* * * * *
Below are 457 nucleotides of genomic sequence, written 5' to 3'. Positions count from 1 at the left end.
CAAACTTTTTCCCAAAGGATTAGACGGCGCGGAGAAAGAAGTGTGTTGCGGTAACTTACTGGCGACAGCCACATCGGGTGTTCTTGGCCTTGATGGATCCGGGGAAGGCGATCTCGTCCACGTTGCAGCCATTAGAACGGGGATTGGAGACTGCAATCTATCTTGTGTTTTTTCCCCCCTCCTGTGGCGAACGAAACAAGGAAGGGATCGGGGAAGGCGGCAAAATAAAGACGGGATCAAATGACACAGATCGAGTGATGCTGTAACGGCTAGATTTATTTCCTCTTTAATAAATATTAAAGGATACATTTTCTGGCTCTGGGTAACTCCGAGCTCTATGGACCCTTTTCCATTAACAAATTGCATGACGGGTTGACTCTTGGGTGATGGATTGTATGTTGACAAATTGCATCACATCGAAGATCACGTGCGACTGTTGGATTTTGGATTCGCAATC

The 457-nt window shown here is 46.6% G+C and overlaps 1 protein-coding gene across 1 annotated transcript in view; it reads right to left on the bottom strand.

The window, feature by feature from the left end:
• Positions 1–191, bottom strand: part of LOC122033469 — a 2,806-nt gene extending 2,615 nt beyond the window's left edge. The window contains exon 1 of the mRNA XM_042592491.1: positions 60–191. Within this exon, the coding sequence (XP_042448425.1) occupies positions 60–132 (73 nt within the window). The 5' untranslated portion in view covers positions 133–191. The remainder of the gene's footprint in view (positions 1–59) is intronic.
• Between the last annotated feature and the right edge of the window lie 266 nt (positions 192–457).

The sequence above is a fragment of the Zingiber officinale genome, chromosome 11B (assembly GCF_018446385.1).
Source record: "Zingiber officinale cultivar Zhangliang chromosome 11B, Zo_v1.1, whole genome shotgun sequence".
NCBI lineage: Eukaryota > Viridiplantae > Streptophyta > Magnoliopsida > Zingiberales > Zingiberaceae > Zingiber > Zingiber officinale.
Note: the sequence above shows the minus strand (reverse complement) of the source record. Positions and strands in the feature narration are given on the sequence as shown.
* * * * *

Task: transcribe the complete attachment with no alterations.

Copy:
Below are 457 nucleotides of genomic sequence, written 5' to 3'. Positions count from 1 at the left end.
CAAACTTTTTCCCAAAGGATTAGACGGCGCGGAGAAAGAAGTGTGTTGCGGTAACTTACTGGCGACAGCCACATCGGGTGTTCTTGGCCTTGATGGATCCGGGGAAGGCGATCTCGTCCACGTTGCAGCCATTAGAACGGGGATTGGAGACTGCAATCTATCTTGTGTTTTTTCCCCCCTCCTGTGGCGAACGAAACAAGGAAGGGATCGGGGAAGGCGGCAAAATAAAGACGGGATCAAATGACACAGATCGAGTGATGCTGTAACGGCTAGATTTATTTCCTCTTTAATAAATATTAAAGGATACATTTTCTGGCTCTGGGTAACTCCGAGCTCTATGGACCCTTTTCCATTAACAAATTGCATGACGGGTTGACTCTTGGGTGATGGATTGTATGTTGACAAATTGCATCACATCGAAGATCACGTGCGACTGTTGGATTTTGGATTCGCAATC

The 457-nt window shown here is 46.6% G+C and overlaps 1 protein-coding gene across 1 annotated transcript in view; it reads right to left on the bottom strand.

The window, feature by feature from the left end:
• Positions 1–191, bottom strand: part of LOC122033469 — a 2,806-nt gene extending 2,615 nt beyond the window's left edge. The window contains exon 1 of the mRNA XM_042592491.1: positions 60–191. Within this exon, the coding sequence (XP_042448425.1) occupies positions 60–132 (73 nt within the window). The 5' untranslated portion in view covers positions 133–191. The remainder of the gene's footprint in view (positions 1–59) is intronic.
• Between the last annotated feature and the right edge of the window lie 266 nt (positions 192–457).

The sequence above is a fragment of the Zingiber officinale genome, chromosome 11B (assembly GCF_018446385.1).
Source record: "Zingiber officinale cultivar Zhangliang chromosome 11B, Zo_v1.1, whole genome shotgun sequence".
NCBI lineage: Eukaryota > Viridiplantae > Streptophyta > Magnoliopsida > Zingiberales > Zingiberaceae > Zingiber > Zingiber officinale.
Note: the sequence above shows the minus strand (reverse complement) of the source record. Positions and strands in the feature narration are given on the sequence as shown.